Lipid metabolism regulates the activity of adult neural stem cells

December 4, 2012 by Peter Rüegg, ETH Zurich
A dormant stem cell (left, with extensions) is activated and starts cell division. The key for growth and development of the dividing cell (middle, no extensions) to the adult nerve cell (red, right), is a massive increase of fatty acid synthesis. Credit: Simon Braun, HiFo, UZH

(Medical Xpress)—Neural stem cells in the adult brain boost their levels of lipid metabolism to grow and generate new neurons. This new finding may open novel therapeutic avenues to treat age- or disease-associated loss of brain cells.

Neural stem cells generate thousands of new neurons every day in two regions of the : the subventricular zone of the and the of the hippocampus. This process, called adult neurogenesis, is critical for a number of processes implicated in certain forms of learning and memory. Impaired adult neurogenesis has been associated with a number of diseases such as depression, epilepsy, and Alzheimer's disease.

A team led by Sebastian Jessberger, Professor of Neurosciences at the Brain Research Institute, has now identified a novel mechanism that plays a key role in adult neurogenesis and is required for the life-long activity of neural stem cells. Prof. Jessberger believes that "this finding will hopefully give us a new target to develop novel drugs against depression or ". The results of this study were published on December 2nd in the scientific journal Nature.

Neural stem cells in the adult hippocampus, expressing the stem cell marker protein Nestin. Credit: Marlen Knobloch, HiFo, UZH

Stem cells produce their own lipids

Researchers in his group could show that stem cells depend on glucose-derived production of new fatty acids and lipids. When the key enzyme of this pathway, fatty acid synthase (Fasn), is blocked in neural stem cells, they loose their ability to divide which results in a reduction in newborn neurons.

To prevent the constant division of neural stem cells, this pathway is regulated by a protein called Spot14, which inhibits . Controlling Fasn activity is important to make sure that stem cells do not divide too often, which could lead to a premature exhaustion or depletion of the stem cell pool. Surprisingly, the metabolic state of neural stem cells seems to be fundamentally distinct from their (newborn neurons) and other dividing cells in the central nervous system. These other cell types are able to take up lipids from the blood stream and use them as important structural components of cell membranes but also for signaling events and as an energy source.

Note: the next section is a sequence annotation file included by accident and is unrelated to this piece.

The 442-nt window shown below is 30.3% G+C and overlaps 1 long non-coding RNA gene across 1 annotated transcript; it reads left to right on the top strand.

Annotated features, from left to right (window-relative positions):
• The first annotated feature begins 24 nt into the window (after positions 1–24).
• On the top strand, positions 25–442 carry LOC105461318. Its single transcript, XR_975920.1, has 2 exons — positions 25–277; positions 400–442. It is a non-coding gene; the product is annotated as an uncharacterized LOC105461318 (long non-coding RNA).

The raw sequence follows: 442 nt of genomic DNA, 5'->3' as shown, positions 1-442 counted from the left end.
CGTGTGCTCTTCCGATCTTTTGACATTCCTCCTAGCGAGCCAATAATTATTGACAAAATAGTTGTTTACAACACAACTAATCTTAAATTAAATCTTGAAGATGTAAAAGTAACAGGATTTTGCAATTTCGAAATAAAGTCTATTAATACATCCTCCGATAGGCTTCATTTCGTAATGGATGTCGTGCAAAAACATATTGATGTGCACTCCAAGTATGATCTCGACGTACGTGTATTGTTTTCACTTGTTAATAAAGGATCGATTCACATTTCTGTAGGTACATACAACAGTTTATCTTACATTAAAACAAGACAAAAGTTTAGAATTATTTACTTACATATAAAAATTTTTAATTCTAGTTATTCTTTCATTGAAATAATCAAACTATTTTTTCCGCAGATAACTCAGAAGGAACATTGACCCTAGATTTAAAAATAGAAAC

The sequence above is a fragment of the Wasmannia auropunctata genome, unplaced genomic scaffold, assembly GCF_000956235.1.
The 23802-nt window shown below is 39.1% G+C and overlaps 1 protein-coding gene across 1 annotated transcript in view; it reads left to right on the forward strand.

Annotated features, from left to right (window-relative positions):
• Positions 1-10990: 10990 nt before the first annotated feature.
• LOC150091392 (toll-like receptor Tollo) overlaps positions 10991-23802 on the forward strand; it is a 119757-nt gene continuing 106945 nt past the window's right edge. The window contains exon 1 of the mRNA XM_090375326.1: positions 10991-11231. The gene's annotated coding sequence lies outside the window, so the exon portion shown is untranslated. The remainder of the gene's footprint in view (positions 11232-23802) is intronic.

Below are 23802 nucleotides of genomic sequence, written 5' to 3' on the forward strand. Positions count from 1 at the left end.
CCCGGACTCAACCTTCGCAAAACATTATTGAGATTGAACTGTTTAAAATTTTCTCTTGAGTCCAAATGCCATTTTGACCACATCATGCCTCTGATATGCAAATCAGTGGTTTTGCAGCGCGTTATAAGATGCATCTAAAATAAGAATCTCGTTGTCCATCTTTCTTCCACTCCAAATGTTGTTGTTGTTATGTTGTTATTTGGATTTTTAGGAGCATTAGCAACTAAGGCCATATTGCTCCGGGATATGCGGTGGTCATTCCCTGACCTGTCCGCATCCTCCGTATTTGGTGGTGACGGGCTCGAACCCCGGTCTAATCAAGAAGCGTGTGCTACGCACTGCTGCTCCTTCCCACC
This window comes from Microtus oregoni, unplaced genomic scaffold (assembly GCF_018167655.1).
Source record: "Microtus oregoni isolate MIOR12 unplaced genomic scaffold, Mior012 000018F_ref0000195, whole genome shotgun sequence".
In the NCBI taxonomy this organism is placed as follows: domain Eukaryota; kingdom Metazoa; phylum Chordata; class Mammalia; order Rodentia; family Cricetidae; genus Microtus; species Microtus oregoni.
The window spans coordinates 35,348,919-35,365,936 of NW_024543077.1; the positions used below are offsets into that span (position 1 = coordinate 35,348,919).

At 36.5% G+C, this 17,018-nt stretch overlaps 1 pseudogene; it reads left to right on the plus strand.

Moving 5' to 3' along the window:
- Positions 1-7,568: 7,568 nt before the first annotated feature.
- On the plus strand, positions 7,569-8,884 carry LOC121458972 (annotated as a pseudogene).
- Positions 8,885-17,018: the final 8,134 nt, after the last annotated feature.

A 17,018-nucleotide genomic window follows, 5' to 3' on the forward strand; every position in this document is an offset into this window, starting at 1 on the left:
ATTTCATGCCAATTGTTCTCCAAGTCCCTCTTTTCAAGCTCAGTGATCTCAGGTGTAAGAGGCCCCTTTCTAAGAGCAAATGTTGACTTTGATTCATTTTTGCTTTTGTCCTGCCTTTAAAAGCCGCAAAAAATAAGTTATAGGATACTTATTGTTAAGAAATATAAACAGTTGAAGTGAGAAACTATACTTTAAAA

Potential target for new drugs

The study published by the Jessberger group has identified a novel target to pharmacologically enhance the activity of neural stem cells in diseases that are associated with reduced levels of newborn neurons, such as depression.

Marlen Knobloch, postdoc in the Jessberger lab and first author of the study, says: "Currently, we have to understand in much greater detail why are in this distinct metabolic state; to this end, we are currently performing experiments in the lab with the aim to enhance neurogenesis through manipulation of ". However, one must not place too high expectations for the quick development of novel drugs, although for Simon Braun, co-first author of the study, "the hope certainly is to increase the number of newborn neurons by targeting lipid metabolism in the human brain".

Explore further: Signal explains why site of origin affects fate of postnatal neural stem cells

More information: Knobloch M, et al., Metabolic control of adult neural stem cell activity by Fasn-dependent lipogensis. Nature, 2012. doi:10.1038/nature11689

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cyberCMDR
not rated yet Dec 04, 2012
Hmmm. I wonder what happens under a ketogenic diet, when the brain has to burn fatty acids for fuel due to low glucose levels. Can the stem cells take up these fatty acids instead of making their own? Or does the production of stem cells shut down?

The reason I ask is because ketogenic diets have been shown to improve a number of neuro-degenerative diseases, as well as make brain cancer cells more susceptible to radiation treatments.

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